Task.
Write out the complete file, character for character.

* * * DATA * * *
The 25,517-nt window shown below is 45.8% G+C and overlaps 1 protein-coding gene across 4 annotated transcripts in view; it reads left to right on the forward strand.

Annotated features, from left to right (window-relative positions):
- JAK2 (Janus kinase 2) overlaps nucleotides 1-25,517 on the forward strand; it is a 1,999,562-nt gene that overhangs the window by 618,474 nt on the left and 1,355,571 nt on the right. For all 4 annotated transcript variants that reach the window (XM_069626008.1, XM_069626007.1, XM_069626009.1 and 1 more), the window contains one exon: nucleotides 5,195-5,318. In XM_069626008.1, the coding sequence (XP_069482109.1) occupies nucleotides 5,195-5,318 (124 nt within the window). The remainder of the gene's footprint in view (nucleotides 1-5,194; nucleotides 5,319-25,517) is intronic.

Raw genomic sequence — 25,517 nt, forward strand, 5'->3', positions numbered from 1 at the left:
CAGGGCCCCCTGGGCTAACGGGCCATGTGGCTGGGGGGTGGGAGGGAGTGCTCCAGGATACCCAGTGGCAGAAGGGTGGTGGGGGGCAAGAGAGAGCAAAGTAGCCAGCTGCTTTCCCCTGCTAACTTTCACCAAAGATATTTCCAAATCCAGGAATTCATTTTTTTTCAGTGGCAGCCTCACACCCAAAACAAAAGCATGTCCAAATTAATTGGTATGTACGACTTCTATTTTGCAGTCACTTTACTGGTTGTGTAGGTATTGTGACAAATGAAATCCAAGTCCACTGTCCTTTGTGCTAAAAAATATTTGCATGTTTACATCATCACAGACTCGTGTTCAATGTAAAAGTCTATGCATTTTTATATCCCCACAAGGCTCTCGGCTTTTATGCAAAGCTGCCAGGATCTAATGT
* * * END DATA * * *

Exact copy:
The 25,517-nt window shown below is 45.8% G+C and overlaps 1 protein-coding gene across 4 annotated transcripts in view; it reads left to right on the forward strand.

Annotated features, from left to right (window-relative positions):
- JAK2 (Janus kinase 2) overlaps nucleotides 1-25,517 on the forward strand; it is a 1,999,562-nt gene that overhangs the window by 618,474 nt on the left and 1,355,571 nt on the right. For all 4 annotated transcript variants that reach the window (XM_069626008.1, XM_069626007.1, XM_069626009.1 and 1 more), the window contains one exon: nucleotides 5,195-5,318. In XM_069626008.1, the coding sequence (XP_069482109.1) occupies nucleotides 5,195-5,318 (124 nt within the window). The remainder of the gene's footprint in view (nucleotides 1-5,194; nucleotides 5,319-25,517) is intronic.

Raw genomic sequence — 25,517 nt, forward strand, 5'->3', positions numbered from 1 at the left:
CAGGGCCCCCTGGGCTAACGGGCCATGTGGCTGGGGGGTGGGAGGGAGTGCTCCAGGATACCCAGTGGCAGAAGGGTGGTGGGGGGCAAGAGAGAGCAAAGTAGCCAGCTGCTTTCCCCTGCTAACTTTCACCAAAGATATTTCCAAATCCAGGAATTCATTTTTTTTCAGTGGCAGCCTCACACCCAAAACAAAAGCATGTCCAAATTAATTGGTATGTACGACTTCTATTTTGCAGTCACTTTACTGGTTGTGTAGGTATTGTGACAAATGAAATCCAAGTCCACTGTCCTTTGTGCTAAAAAATATTTGCATGTTTACATCATCACAGACTCGTGTTCAATGTAAAAGTCTATGCATTTTTATATCCCCACAAGGCTCTCGGCTTTTATGCAAAGCTGCCAGGATCTAATGT